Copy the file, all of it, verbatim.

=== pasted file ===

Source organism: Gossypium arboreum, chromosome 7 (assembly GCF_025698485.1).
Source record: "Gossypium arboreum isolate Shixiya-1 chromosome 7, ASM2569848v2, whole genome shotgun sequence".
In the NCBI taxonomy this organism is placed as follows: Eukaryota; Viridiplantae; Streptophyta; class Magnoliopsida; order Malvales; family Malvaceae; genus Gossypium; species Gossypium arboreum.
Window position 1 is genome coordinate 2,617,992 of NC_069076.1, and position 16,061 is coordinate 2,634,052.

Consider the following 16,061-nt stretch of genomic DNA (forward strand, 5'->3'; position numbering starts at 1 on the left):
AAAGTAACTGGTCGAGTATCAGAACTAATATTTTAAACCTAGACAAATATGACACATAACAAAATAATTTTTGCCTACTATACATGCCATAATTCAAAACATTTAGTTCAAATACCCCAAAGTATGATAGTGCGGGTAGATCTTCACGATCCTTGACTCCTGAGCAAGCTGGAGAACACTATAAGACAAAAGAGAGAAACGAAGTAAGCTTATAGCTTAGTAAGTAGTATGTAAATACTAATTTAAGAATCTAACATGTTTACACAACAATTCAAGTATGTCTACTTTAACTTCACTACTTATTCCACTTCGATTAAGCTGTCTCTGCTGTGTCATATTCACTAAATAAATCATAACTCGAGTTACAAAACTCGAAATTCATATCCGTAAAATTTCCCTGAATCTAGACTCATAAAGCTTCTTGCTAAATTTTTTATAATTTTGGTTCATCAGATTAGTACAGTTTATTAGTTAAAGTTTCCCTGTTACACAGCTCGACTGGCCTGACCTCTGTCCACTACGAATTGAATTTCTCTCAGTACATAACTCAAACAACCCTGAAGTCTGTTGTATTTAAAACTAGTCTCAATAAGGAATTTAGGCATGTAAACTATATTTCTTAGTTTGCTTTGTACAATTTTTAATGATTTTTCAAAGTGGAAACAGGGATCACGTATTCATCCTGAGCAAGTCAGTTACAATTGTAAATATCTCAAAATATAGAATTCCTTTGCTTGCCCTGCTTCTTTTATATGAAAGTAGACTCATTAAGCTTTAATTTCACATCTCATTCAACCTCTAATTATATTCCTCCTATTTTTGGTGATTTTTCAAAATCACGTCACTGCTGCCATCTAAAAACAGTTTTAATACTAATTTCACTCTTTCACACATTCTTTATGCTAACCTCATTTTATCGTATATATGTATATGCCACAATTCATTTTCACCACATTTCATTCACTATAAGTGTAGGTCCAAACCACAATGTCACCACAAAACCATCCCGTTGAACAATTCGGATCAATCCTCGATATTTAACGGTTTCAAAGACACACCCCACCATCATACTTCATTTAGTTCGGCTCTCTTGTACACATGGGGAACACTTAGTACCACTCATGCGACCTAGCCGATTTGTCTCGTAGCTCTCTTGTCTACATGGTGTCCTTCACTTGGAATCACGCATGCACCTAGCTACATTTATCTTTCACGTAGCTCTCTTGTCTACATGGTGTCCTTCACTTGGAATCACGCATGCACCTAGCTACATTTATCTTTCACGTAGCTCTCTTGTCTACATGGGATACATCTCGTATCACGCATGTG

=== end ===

Source organism: Gossypium arboreum, chromosome 7 (assembly GCF_025698485.1).
Source record: "Gossypium arboreum isolate Shixiya-1 chromosome 7, ASM2569848v2, whole genome shotgun sequence".
In the NCBI taxonomy this organism is placed as follows: Eukaryota; Viridiplantae; Streptophyta; class Magnoliopsida; order Malvales; family Malvaceae; genus Gossypium; species Gossypium arboreum.
Window position 1 is genome coordinate 2,617,992 of NC_069076.1, and position 16,061 is coordinate 2,634,052.

Consider the following 16,061-nt stretch of genomic DNA (forward strand, 5'->3'; position numbering starts at 1 on the left):
AAAGTAACTGGTCGAGTATCAGAACTAATATTTTAAACCTAGACAAATATGACACATAACAAAATAATTTTTGCCTACTATACATGCCATAATTCAAAACATTTAGTTCAAATACCCCAAAGTATGATAGTGCGGGTAGATCTTCACGATCCTTGACTCCTGAGCAAGCTGGAGAACACTATAAGACAAAAGAGAGAAACGAAGTAAGCTTATAGCTTAGTAAGTAGTATGTAAATACTAATTTAAGAATCTAACATGTTTACACAACAATTCAAGTATGTCTACTTTAACTTCACTACTTATTCCACTTCGATTAAGCTGTCTCTGCTGTGTCATATTCACTAAATAAATCATAACTCGAGTTACAAAACTCGAAATTCATATCCGTAAAATTTCCCTGAATCTAGACTCATAAAGCTTCTTGCTAAATTTTTTATAATTTTGGTTCATCAGATTAGTACAGTTTATTAGTTAAAGTTTCCCTGTTACACAGCTCGACTGGCCTGACCTCTGTCCACTACGAATTGAATTTCTCTCAGTACATAACTCAAACAACCCTGAAGTCTGTTGTATTTAAAACTAGTCTCAATAAGGAATTTAGGCATGTAAACTATATTTCTTAGTTTGCTTTGTACAATTTTTAATGATTTTTCAAAGTGGAAACAGGGATCACGTATTCATCCTGAGCAAGTCAGTTACAATTGTAAATATCTCAAAATATAGAATTCCTTTGCTTGCCCTGCTTCTTTTATATGAAAGTAGACTCATTAAGCTTTAATTTCACATCTCATTCAACCTCTAATTATATTCCTCCTATTTTTGGTGATTTTTCAAAATCACGTCACTGCTGCCATCTAAAAACAGTTTTAATACTAATTTCACTCTTTCACACATTCTTTATGCTAACCTCATTTTATCGTATATATGTATATGCCACAATTCATTTTCACCACATTTCATTCACTATAAGTGTAGGTCCAAACCACAATGTCACCACAAAACCATCCCGTTGAACAATTCGGATCAATCCTCGATATTTAACGGTTTCAAAGACACACCCCACCATCATACTTCATTTAGTTCGGCTCTCTTGTACACATGGGGAACACTTAGTACCACTCATGCGACCTAGCCGATTTGTCTCGTAGCTCTCTTGTCTACATGGTGTCCTTCACTTGGAATCACGCATGCACCTAGCTACATTTATCTTTCACGTAGCTCTCTTGTCTACATGGTGTCCTTCACTTGGAATCACGCATGCACCTAGCTACATTTATCTTTCACGTAGCTCTCTTGTCTACATGGGATACATCTCGTATCACGCATGTG